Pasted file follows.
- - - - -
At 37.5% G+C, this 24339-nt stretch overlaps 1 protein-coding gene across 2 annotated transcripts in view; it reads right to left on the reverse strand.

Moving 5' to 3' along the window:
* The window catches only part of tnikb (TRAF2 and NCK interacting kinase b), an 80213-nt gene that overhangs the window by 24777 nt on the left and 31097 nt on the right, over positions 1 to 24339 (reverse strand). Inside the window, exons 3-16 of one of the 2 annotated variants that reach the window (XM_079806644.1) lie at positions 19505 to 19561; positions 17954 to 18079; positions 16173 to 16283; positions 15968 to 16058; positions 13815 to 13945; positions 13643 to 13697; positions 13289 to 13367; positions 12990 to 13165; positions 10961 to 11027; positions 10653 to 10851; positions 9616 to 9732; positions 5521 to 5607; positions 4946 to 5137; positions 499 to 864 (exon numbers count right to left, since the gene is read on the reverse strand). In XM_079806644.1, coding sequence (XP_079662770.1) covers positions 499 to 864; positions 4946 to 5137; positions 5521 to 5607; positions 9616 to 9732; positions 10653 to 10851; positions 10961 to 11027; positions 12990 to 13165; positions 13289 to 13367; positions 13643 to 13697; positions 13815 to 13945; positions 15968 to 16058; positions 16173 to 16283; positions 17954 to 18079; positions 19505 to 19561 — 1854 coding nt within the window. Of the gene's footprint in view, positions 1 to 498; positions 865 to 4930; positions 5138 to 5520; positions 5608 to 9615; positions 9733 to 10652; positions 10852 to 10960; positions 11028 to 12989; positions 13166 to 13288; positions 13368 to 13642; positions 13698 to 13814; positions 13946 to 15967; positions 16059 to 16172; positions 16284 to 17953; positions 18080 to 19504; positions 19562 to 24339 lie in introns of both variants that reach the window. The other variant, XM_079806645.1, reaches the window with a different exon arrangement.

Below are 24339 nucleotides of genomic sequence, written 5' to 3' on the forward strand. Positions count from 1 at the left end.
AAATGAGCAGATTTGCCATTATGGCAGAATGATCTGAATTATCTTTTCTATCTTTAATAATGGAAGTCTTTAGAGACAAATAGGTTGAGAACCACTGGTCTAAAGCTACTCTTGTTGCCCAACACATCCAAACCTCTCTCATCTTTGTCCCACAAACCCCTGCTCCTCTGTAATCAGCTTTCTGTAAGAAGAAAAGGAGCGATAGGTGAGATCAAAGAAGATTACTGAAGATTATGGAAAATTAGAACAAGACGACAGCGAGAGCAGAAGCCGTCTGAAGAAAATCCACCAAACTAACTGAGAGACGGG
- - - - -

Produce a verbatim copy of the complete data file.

At 37.5% G+C, this 24339-nt stretch overlaps 1 protein-coding gene across 2 annotated transcripts in view; it reads right to left on the reverse strand.

Moving 5' to 3' along the window:
* The window catches only part of tnikb (TRAF2 and NCK interacting kinase b), an 80213-nt gene that overhangs the window by 24777 nt on the left and 31097 nt on the right, over positions 1 to 24339 (reverse strand). Inside the window, exons 3-16 of one of the 2 annotated variants that reach the window (XM_079806644.1) lie at positions 19505 to 19561; positions 17954 to 18079; positions 16173 to 16283; positions 15968 to 16058; positions 13815 to 13945; positions 13643 to 13697; positions 13289 to 13367; positions 12990 to 13165; positions 10961 to 11027; positions 10653 to 10851; positions 9616 to 9732; positions 5521 to 5607; positions 4946 to 5137; positions 499 to 864 (exon numbers count right to left, since the gene is read on the reverse strand). In XM_079806644.1, coding sequence (XP_079662770.1) covers positions 499 to 864; positions 4946 to 5137; positions 5521 to 5607; positions 9616 to 9732; positions 10653 to 10851; positions 10961 to 11027; positions 12990 to 13165; positions 13289 to 13367; positions 13643 to 13697; positions 13815 to 13945; positions 15968 to 16058; positions 16173 to 16283; positions 17954 to 18079; positions 19505 to 19561 — 1854 coding nt within the window. Of the gene's footprint in view, positions 1 to 498; positions 865 to 4930; positions 5138 to 5520; positions 5608 to 9615; positions 9733 to 10652; positions 10852 to 10960; positions 11028 to 12989; positions 13166 to 13288; positions 13368 to 13642; positions 13698 to 13814; positions 13946 to 15967; positions 16059 to 16172; positions 16284 to 17953; positions 18080 to 19504; positions 19562 to 24339 lie in introns of both variants that reach the window. The other variant, XM_079806645.1, reaches the window with a different exon arrangement.

Below are 24339 nucleotides of genomic sequence, written 5' to 3' on the forward strand. Positions count from 1 at the left end.
AAATGAGCAGATTTGCCATTATGGCAGAATGATCTGAATTATCTTTTCTATCTTTAATAATGGAAGTCTTTAGAGACAAATAGGTTGAGAACCACTGGTCTAAAGCTACTCTTGTTGCCCAACACATCCAAACCTCTCTCATCTTTGTCCCACAAACCCCTGCTCCTCTGTAATCAGCTTTCTGTAAGAAGAAAAGGAGCGATAGGTGAGATCAAAGAAGATTACTGAAGATTATGGAAAATTAGAACAAGACGACAGCGAGAGCAGAAGCCGTCTGAAGAAAATCCACCAAACTAACTGAGAGACGGG